The Tulsa race riot changed the course of American history by actively expressing African American views on white supremacy. Before the events of the Tulsa race riot African Americans saw the white community taking justice into their own hands. Black citizens of Tulsa stood up against this sort of white mob. This escaladed into the Tulsa race riot. The Tulsa race riot and its effects weighed heavily upon the African Americans of this era.
The first event was with the Industrial Workers of World (IWW), where they were blamed by Tulsan's in bombing the house of a wealthy oilman. It began on "October 29, 1917", when the home of a wealthy oilman was bombed in Tulsa. There were little clues to be found but as Scott Ellsworth reports in his book Death in a Promised Land, "The newspapers were pointing the blame to the IWW"(25). The secretary of the IWW was going to be the spokes person for the twelve members of the IWW in court, with the accusation of bombing the house of a wealthy oilman. Ellsworth reports:.
"The trial was brought to a speedy conclusion. Not only did Judge Evans find the twelve guilty, fine them $100 each, and committed them to jail, but five people in the courtroom who had served as witnesses for the defense arrested. [ ] The police were then instructed to transfer the seventeen prisoners that night to the county jail"(30). .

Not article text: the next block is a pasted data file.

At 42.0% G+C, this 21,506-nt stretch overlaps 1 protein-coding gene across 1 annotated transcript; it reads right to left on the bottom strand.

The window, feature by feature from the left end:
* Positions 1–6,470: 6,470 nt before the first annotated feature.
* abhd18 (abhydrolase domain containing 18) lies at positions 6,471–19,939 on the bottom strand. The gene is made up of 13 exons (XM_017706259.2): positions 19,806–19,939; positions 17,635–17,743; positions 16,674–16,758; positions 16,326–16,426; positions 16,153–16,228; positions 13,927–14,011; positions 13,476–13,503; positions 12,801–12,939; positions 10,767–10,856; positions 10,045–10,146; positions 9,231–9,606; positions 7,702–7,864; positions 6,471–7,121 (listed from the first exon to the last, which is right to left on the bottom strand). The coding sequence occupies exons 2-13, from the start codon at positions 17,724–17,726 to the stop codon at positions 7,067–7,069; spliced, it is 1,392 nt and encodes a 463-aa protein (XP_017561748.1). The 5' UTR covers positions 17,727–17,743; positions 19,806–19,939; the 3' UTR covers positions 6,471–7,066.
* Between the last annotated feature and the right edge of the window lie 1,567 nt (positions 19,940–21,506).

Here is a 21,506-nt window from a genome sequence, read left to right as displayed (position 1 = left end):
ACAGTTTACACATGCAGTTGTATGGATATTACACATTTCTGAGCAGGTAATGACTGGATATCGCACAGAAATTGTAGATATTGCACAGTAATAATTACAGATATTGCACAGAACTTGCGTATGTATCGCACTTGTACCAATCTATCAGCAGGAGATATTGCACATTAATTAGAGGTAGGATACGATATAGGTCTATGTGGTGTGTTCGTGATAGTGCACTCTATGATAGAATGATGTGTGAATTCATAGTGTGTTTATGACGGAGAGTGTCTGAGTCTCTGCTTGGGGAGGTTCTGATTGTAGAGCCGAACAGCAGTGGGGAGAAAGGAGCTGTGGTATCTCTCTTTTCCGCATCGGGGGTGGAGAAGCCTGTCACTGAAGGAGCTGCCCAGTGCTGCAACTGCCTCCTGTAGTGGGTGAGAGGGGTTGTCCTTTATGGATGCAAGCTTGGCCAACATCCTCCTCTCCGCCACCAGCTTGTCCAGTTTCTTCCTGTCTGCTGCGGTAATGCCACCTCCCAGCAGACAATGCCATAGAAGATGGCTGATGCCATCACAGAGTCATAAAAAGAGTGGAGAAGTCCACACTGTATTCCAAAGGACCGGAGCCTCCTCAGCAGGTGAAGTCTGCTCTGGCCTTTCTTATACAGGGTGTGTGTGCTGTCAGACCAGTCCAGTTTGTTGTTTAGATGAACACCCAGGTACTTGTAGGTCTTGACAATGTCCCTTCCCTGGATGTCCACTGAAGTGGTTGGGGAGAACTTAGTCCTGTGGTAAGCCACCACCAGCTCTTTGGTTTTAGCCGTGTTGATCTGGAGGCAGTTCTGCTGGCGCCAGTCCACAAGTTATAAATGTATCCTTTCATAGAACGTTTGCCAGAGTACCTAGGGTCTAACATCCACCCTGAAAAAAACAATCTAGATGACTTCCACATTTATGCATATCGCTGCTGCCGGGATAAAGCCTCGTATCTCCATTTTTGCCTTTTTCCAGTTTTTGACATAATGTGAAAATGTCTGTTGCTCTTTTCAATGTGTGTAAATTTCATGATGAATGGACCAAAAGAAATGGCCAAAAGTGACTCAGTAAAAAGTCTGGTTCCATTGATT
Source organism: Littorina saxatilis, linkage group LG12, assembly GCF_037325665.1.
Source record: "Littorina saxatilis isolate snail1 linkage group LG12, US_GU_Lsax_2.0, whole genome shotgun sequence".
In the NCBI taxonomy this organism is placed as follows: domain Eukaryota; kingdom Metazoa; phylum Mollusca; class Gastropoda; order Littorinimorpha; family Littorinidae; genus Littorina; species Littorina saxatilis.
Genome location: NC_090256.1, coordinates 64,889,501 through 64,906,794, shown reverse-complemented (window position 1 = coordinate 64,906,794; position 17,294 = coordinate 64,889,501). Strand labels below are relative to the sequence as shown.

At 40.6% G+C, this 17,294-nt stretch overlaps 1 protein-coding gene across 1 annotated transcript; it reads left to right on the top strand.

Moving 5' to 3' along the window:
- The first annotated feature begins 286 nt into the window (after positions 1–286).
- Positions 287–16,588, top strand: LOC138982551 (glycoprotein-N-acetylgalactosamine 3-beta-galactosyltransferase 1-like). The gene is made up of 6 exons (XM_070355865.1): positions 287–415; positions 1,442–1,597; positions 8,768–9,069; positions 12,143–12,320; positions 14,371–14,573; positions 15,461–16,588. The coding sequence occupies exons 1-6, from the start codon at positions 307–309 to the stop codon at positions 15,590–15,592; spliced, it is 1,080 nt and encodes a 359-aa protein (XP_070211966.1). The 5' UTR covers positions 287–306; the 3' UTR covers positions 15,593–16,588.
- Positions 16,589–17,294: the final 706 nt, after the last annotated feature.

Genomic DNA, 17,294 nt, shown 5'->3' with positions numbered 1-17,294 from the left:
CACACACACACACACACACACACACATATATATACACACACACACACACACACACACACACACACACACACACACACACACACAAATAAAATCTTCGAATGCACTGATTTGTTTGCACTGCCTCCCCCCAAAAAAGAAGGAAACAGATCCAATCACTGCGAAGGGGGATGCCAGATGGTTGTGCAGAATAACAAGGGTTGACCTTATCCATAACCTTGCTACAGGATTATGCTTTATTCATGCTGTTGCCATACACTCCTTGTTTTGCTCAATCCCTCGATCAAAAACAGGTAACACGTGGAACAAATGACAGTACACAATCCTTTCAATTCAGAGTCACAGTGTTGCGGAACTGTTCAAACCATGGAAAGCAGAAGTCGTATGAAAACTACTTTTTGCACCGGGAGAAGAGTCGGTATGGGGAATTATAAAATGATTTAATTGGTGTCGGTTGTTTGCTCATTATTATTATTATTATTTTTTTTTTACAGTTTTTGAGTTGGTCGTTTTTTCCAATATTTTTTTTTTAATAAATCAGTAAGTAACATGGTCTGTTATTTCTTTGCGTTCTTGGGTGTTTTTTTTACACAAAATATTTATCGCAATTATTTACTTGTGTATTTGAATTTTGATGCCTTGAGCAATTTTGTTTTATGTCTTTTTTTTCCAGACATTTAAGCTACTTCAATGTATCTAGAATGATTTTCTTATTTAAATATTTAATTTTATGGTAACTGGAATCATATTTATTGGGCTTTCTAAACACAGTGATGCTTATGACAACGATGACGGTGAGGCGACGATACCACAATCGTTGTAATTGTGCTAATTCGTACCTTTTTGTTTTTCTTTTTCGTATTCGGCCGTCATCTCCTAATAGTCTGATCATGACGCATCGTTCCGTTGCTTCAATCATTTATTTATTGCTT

The police officers escorted the seventeen men into cars and took them to the county jail, but on the way they were halted by a group of armed men, which called themselves "Knights of Liberty". Knights of Liberty took the seventeen men out of the car and tied them to the tree. As Ellsworth reports, "They were wiped on their back and then hot tar and feathers were then applied to the bloodied backs of the seventeen men" (30). .
The second event, which showed that white Tulsan's were hostile before the Tulsa Race Riot, was when Roy Belton killed Homer Nida a taxi car drive.